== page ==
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Volume 21 No. 26
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Hit Bull Win Steak and other memorable moments

Photo: DURHAM BULLS

With the 30th anniversary of “Bull Durham” this summer, it’s now undeniable: Most of the people playing minor league baseball weren’t even born when Kevin Costner, Susan Sarandon and Tim Robbins made the Carolina League a subject of national fascination.

 

For that reason — and because many baseball fans remain obsessed with the fictional Durham Bulls and their cast of characters — below you will find some odds and ends that went into the making of a classic.

 

The now iconic “Hit Bull Win Steak” sign in the outfield was a prop thought up by writer-director Ron Shelton. Fans and moviegoers loved it, prompting the team to keep the prop at Durham Athletic Park after the movie was finished.

 

Team spokesman Matt Sutor said the movie prop fell apart pretty quickly and was replaced. The current sign at Durham Bulls Athletic Park is actually the third iteration of “Hit Bull Win Steak.” As of 2014, unfortunately, players no longer win a steak.

 

“Bull Durham” provided a resurgence for Max Patkin, the tirelessly touring Clown Prince of Baseball. Patkin enjoyed an extended cameo in the movie, including a dance with Sarandon’s Annie Savoy.

  

Chuck Domino, former general manager of the Reading Phillies, recalled Patkin made 40 to 50 appearances over the years at the Reading, Pa., ballpark. He joked about his interactions with the entertainer.

 

“He kept saying it was his last show and then he’d come back for $100 more the next year,” Domino said. “I said, ‘If you swear this is your last show, we’ll give you $1,000.’ The next year, he said, ‘I’m thinking about coming out of retirement.’ I said, ‘No, you cannot do it. You promised me this would be the end.’”

 

Patkin died in 1999 at age 79, having made more than 4,000 appearances in his career.

 

Butch Davis understands the story of Crash Davis as well as anyone. Now 59, Davis is the hitting coach for the Norfolk Tides, the Class AAA affiliate of the Baltimore Orioles. Before moving into managing and coaching in the mid-1990s, he spent 14 years playing professional baseball, mostly in the minors.

 

Butch Davis
Photo: steven goldburg / norfolk tides

In 1987, he returned to his native North Carolina for the offseason. That’s where future big-league manager Grady Little, hired as the movie’s baseball adviser, asked Davis to be an extra in the movie.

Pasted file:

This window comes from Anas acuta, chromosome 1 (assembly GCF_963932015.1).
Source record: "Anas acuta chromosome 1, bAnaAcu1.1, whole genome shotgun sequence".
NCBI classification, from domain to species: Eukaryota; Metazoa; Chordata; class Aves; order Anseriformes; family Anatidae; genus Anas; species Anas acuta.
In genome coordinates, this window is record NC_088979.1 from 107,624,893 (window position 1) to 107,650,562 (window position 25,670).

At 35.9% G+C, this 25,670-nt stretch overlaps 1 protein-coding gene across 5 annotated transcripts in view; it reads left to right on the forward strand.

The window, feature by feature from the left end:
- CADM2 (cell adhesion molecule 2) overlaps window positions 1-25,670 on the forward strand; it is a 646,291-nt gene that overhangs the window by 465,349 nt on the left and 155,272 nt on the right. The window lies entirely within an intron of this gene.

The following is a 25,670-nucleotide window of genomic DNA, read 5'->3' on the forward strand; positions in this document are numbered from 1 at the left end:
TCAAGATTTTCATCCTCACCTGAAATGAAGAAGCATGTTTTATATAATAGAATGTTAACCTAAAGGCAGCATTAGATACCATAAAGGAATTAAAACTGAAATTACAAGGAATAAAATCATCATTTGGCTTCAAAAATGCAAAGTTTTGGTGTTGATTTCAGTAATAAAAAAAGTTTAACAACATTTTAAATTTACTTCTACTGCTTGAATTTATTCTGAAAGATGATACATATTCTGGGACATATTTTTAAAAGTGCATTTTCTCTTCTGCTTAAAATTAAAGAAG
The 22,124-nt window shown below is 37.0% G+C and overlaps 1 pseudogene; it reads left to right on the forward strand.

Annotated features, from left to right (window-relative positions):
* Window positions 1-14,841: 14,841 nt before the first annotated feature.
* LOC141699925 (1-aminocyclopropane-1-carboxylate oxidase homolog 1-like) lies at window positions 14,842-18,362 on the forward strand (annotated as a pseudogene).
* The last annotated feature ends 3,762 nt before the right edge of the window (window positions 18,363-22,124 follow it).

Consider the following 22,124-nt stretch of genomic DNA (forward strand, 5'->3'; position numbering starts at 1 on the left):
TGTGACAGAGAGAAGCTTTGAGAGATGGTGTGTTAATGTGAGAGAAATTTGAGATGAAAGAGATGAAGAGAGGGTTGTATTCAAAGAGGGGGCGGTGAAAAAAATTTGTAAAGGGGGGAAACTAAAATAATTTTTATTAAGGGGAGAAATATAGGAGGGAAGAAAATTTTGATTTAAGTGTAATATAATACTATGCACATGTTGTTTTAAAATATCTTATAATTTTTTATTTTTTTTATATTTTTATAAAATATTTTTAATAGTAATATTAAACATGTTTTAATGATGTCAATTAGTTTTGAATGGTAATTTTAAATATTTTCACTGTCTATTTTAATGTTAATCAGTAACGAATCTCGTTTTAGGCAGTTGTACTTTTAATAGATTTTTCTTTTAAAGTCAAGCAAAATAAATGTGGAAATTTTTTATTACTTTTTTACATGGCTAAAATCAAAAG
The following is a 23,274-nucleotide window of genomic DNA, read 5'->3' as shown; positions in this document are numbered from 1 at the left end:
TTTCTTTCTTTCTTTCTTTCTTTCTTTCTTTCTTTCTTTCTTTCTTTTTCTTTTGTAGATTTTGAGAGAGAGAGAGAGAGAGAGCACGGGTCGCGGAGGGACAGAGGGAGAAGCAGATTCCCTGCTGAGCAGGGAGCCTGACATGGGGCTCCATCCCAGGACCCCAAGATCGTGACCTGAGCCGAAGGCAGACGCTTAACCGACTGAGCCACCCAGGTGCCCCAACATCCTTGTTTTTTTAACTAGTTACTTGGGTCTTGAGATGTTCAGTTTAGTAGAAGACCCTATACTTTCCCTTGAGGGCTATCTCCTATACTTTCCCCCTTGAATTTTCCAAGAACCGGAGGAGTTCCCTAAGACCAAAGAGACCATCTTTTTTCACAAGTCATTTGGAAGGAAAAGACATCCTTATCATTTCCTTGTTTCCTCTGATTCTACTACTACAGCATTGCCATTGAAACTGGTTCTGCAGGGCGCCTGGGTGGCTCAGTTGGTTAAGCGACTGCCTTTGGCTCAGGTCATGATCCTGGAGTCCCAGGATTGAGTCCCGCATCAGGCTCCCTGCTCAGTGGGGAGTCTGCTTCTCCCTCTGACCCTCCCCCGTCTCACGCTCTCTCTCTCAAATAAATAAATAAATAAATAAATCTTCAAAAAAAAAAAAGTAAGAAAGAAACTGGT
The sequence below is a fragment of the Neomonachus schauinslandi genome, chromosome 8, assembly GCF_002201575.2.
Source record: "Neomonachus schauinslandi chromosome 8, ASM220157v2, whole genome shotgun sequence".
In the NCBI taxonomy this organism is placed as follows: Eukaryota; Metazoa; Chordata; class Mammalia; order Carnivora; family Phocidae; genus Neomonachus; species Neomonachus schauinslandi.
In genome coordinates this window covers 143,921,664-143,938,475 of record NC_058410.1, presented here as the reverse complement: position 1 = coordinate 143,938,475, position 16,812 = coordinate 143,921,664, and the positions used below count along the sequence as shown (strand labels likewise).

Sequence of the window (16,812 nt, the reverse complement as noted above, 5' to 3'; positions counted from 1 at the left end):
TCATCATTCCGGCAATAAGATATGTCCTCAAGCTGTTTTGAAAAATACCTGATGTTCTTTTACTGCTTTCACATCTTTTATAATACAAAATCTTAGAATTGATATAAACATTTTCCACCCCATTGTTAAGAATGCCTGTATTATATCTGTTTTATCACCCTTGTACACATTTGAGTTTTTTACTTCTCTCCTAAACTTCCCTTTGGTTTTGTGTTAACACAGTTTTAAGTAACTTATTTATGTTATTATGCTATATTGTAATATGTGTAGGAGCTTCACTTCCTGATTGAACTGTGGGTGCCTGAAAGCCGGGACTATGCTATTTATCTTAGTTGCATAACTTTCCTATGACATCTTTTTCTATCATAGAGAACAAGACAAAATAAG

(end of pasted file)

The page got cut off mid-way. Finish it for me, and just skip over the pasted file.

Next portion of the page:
“It was a lot of fun,” Davis said while watching the Tides warm up at BB&T Ballpark in Charlotte. “Going into it, I didn’t know what to expect. You learn that you do a lot of sitting around.”

 

Davis wound up with a memorable cameo: He strikes out just before Costner’s Crash Davis goes to the plate for an at-bat marred by thoughts of Annie Savoy.

 

In the movie, the PA announcer says, “Whoa, too bad, Butch. Too bad.”

 

That line has since followed Davis.

 

“Guys I played with, they always say, ‘Too bad, Butch,’” Davis said.

 

Davis received $2,000 for his strikeout, which, he said, required minimal acting. “I said, ‘That’s easy, I’ve been doing it all my life.’”

 

As for Little, he’s still in baseball as a senior adviser with the Pittsburgh Pirates. At the time he worked on the movie, Little was about to manage the Durham Bulls for the first time. In 2002 he became the manager for the Boston Red Sox, guiding them to the ALCS in 2003 only to gain infamy for leaving Pedro Martinez on the mound in the eighth inning of Game 7 as Boston blew a 5-2 lead to the Yankees. He also managed the Los Angeles Dodgers.

  

What stands out most for Little about “Bull Durham”? The catering trucks. “It wasn’t peanut butter and jelly sandwiches,” he said. “It was prime rib, lobster.”

 

Costner is a credible athlete, as Little confirmed. Robbins, on the other hand, as pitcher Nuke LaLoosh, was a challenge. Or, as Little put it, “Trying to get that delivery he had to look like he was throwing hard, that was a tough feat right there.”

 

The Bulls’ home ballpark was repainted by the movie crew, replacing blue with green. The main reason? Green offered a sharper contrast with Sarandon’s red hair.

 

Grady Little
Photo: Getty Images

“True,” said co-producer Thom Mount, who owned part of the team. “And our ballpark needed paint!”

 

Miles Wolff, the Bulls’ lead investor, remembered producers promising to restore the stadium once shooting wrapped, but getting cold feet as the movie was finished.

 

“The studio had no faith in it,” he said. “They hesitated. They didn’t want to spend any more money. We had to fight them to get the ballpark put back the way it was.”

 

Politics and sports collided when “Bull Durham” celebrated its 15-year anniversary.

 

Robbins and Sarandon, who became a couple after filming “Bull Durham,” were outspoken critics of the war in Iraq in 2003. Their opposition prompted Dale Petroskey, then the head of the Baseball Hall of Fame, to cancel an event in Cooperstown that would have included an appearance by Robbins.

 

Petroskey, a former press aide to President Reagan, informed Robbins of his decision in a letter stating that Robbins’ criticism “ultimately could put our troops in even more danger.”

 

Robbins responded with a letter of his own, telling Petroskey, “I was looking forward to a weekend away from politics and war to celebrate the fifteenth anniversary of Bull Durham. I am sorry that you have chosen to use baseball and your position at the Hall of Fame to make a political statement.”

— Erik Spanberg